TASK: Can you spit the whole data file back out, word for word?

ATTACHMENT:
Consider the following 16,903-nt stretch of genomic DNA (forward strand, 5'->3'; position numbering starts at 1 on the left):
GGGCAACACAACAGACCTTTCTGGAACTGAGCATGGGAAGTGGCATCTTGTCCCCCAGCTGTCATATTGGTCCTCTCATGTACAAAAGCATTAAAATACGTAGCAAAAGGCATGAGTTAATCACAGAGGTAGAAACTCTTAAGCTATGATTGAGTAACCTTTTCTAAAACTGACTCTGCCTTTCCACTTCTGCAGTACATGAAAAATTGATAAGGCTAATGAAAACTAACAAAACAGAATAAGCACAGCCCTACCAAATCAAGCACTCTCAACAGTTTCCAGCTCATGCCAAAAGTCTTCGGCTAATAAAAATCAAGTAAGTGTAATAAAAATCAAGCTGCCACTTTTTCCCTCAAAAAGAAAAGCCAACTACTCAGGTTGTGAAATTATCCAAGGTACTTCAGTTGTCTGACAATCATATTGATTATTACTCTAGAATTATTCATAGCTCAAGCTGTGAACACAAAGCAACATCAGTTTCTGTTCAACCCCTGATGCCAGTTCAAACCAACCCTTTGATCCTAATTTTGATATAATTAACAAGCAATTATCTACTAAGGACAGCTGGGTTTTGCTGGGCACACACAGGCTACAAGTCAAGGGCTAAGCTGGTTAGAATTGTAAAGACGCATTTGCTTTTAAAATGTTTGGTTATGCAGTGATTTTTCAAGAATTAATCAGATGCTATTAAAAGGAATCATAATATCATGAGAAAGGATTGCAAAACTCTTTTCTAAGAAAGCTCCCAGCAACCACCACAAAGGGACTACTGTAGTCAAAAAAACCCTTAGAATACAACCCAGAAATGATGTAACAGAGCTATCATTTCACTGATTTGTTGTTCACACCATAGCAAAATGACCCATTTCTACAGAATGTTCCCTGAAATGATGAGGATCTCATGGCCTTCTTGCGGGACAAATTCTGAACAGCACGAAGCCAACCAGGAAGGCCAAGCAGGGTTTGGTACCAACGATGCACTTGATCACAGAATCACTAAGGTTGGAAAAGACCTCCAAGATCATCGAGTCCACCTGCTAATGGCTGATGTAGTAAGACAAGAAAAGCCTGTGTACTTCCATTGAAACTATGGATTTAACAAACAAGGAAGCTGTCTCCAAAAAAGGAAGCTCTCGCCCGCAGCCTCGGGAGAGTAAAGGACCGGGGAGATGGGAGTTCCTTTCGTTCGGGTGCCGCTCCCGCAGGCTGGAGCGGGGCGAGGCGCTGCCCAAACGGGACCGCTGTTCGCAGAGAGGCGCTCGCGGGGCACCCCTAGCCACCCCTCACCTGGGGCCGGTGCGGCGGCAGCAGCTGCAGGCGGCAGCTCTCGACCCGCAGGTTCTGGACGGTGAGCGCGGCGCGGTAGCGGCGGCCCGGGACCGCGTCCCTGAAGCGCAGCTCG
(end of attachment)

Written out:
Consider the following 16,903-nt stretch of genomic DNA (forward strand, 5'->3'; position numbering starts at 1 on the left):
GGGCAACACAACAGACCTTTCTGGAACTGAGCATGGGAAGTGGCATCTTGTCCCCCAGCTGTCATATTGGTCCTCTCATGTACAAAAGCATTAAAATACGTAGCAAAAGGCATGAGTTAATCACAGAGGTAGAAACTCTTAAGCTATGATTGAGTAACCTTTTCTAAAACTGACTCTGCCTTTCCACTTCTGCAGTACATGAAAAATTGATAAGGCTAATGAAAACTAACAAAACAGAATAAGCACAGCCCTACCAAATCAAGCACTCTCAACAGTTTCCAGCTCATGCCAAAAGTCTTCGGCTAATAAAAATCAAGTAAGTGTAATAAAAATCAAGCTGCCACTTTTTCCCTCAAAAAGAAAAGCCAACTACTCAGGTTGTGAAATTATCCAAGGTACTTCAGTTGTCTGACAATCATATTGATTATTACTCTAGAATTATTCATAGCTCAAGCTGTGAACACAAAGCAACATCAGTTTCTGTTCAACCCCTGATGCCAGTTCAAACCAACCCTTTGATCCTAATTTTGATATAATTAACAAGCAATTATCTACTAAGGACAGCTGGGTTTTGCTGGGCACACACAGGCTACAAGTCAAGGGCTAAGCTGGTTAGAATTGTAAAGACGCATTTGCTTTTAAAATGTTTGGTTATGCAGTGATTTTTCAAGAATTAATCAGATGCTATTAAAAGGAATCATAATATCATGAGAAAGGATTGCAAAACTCTTTTCTAAGAAAGCTCCCAGCAACCACCACAAAGGGACTACTGTAGTCAAAAAAACCCTTAGAATACAACCCAGAAATGATGTAACAGAGCTATCATTTCACTGATTTGTTGTTCACACCATAGCAAAATGACCCATTTCTACAGAATGTTCCCTGAAATGATGAGGATCTCATGGCCTTCTTGCGGGACAAATTCTGAACAGCACGAAGCCAACCAGGAAGGCCAAGCAGGGTTTGGTACCAACGATGCACTTGATCACAGAATCACTAAGGTTGGAAAAGACCTCCAAGATCATCGAGTCCACCTGCTAATGGCTGATGTAGTAAGACAAGAAAAGCCTGTGTACTTCCATTGAAACTATGGATTTAACAAACAAGGAAGCTGTCTCCAAAAAAGGAAGCTCTCGCCCGCAGCCTCGGGAGAGTAAAGGACCGGGGAGATGGGAGTTCCTTTCGTTCGGGTGCCGCTCCCGCAGGCTGGAGCGGGGCGAGGCGCTGCCCAAACGGGACCGCTGTTCGCAGAGAGGCGCTCGCGGGGCACCCCTAGCCACCCCTCACCTGGGGCCGGTGCGGCGGCAGCAGCTGCAGGCGGCAGCTCTCGACCCGCAGGTTCTGGACGGTGAGCGCGGCGCGGTAGCGGCGGCCCGGGACCGCGTCCCTGAAGCGCAGCTCG